"The link between intimate violence in the home and the international violence of terrorism and war is as tightly bound together as the fingers of a clenched fist." —Riane Eisler
Violence and abuse of women (and of children) is a global pandemic that takes the lives of millions every year. For too long, we have dismissed this pandemic as "just a women's issue," but psychology and neuroscience show that the effects of intimate violence touch all our lives.
What children observe and/or experience in family affects their adult beliefs, behaviors, political attitudes — even the neural structures of their developing brains. This means that children who experience and witness violence at home are effectively trained to see violence as an acceptable way of expressing feelings and exerting control over others. If we are serious about building a more peaceful world, stopping this "intimate violence" must be a top priority, not only for the sake of the millions directly affected, but for the sake of all of us.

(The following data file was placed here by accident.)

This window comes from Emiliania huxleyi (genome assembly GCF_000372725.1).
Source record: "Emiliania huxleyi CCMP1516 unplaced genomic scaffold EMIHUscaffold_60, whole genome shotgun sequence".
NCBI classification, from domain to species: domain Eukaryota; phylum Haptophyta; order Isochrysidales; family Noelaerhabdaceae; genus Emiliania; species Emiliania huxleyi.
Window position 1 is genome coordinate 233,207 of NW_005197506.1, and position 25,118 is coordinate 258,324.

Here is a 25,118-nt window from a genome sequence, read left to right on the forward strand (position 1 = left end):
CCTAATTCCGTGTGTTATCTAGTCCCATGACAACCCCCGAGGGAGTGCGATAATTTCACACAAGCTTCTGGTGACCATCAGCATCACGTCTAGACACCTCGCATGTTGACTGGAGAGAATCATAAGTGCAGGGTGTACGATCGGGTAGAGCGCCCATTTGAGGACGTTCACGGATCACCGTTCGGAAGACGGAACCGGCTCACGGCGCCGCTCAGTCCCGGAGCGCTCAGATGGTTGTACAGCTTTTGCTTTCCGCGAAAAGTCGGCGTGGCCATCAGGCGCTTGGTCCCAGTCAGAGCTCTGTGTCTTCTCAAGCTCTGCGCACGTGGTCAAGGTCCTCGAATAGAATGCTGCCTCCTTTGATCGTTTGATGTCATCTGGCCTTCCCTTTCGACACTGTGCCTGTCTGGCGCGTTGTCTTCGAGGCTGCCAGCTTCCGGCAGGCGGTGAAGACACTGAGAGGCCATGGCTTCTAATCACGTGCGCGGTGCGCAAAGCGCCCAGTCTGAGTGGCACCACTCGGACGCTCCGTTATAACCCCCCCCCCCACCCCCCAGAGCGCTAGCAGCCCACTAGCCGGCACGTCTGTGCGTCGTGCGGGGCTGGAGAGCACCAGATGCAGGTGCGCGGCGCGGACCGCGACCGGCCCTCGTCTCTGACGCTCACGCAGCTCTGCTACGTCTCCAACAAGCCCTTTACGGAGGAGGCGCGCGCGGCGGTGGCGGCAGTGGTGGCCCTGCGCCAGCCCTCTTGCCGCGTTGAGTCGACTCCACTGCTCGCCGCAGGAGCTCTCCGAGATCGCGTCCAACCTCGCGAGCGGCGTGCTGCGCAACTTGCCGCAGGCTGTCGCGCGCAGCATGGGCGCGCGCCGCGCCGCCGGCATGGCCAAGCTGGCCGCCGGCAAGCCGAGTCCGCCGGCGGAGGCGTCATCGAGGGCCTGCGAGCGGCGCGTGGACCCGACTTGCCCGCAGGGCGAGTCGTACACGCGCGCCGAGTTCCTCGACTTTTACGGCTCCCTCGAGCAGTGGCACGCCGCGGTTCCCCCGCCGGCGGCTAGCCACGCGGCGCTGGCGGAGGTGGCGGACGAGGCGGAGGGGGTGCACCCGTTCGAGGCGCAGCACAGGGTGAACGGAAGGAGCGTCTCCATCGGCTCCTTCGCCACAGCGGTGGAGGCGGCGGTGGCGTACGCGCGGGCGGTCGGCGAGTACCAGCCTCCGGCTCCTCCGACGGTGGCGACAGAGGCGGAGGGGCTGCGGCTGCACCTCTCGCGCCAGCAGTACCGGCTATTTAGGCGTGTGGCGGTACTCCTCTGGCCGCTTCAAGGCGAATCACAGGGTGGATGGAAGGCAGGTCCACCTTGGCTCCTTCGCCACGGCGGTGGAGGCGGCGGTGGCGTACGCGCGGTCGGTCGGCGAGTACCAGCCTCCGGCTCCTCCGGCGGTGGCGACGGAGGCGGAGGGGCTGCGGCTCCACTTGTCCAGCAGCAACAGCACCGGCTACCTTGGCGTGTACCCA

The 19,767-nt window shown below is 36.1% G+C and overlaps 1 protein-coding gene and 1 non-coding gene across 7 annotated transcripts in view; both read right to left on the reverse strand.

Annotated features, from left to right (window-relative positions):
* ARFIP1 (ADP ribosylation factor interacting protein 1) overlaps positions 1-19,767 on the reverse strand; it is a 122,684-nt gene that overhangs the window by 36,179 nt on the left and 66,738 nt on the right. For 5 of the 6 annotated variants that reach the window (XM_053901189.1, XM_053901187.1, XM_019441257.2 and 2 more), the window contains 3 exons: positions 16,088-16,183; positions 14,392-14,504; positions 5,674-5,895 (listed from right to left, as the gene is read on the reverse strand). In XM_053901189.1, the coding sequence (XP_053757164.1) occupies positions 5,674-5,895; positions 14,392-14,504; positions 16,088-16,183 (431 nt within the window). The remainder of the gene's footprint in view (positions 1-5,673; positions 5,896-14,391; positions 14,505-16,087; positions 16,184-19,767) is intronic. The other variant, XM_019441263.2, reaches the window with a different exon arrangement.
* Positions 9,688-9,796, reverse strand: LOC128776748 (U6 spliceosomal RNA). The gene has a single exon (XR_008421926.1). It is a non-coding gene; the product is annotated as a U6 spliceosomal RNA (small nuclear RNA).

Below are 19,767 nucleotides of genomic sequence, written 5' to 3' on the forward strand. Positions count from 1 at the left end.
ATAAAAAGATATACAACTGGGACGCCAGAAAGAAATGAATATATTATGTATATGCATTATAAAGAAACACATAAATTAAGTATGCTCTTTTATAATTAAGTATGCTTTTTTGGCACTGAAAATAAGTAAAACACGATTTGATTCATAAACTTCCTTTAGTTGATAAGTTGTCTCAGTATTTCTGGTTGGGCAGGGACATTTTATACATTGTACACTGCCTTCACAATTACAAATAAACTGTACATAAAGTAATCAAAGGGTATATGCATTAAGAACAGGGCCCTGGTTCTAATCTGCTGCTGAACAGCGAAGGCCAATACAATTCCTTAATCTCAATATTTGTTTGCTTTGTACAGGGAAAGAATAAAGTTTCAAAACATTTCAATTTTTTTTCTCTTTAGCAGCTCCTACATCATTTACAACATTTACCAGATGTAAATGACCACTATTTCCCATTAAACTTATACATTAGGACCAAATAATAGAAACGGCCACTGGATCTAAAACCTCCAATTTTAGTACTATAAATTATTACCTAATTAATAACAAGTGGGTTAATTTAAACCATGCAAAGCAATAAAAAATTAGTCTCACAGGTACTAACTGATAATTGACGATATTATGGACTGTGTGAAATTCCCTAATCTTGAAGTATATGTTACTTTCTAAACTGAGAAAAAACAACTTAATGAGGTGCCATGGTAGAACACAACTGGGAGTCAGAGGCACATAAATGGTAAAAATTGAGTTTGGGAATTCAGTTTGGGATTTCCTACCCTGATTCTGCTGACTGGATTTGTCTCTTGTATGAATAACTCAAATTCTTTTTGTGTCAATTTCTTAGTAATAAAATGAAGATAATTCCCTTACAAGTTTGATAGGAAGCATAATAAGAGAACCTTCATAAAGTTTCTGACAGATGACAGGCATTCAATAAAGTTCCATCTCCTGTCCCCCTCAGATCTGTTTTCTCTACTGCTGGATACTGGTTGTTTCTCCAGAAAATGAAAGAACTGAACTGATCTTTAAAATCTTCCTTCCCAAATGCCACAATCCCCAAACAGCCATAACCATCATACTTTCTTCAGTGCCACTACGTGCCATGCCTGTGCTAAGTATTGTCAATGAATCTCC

Preventing Violence against Women: Four Strategies by Riane Eisler
An International Law Strategy To Stop Crimes Against Women by Riane Eisler
Webinar: Questions You Asked: Domestic Violence, Social Justice, and Faith
Video: Religion and Domination Systems with Riane Eisler
The Partnerism Answer for Abuse Survivors by Jennifer Parker, MSSW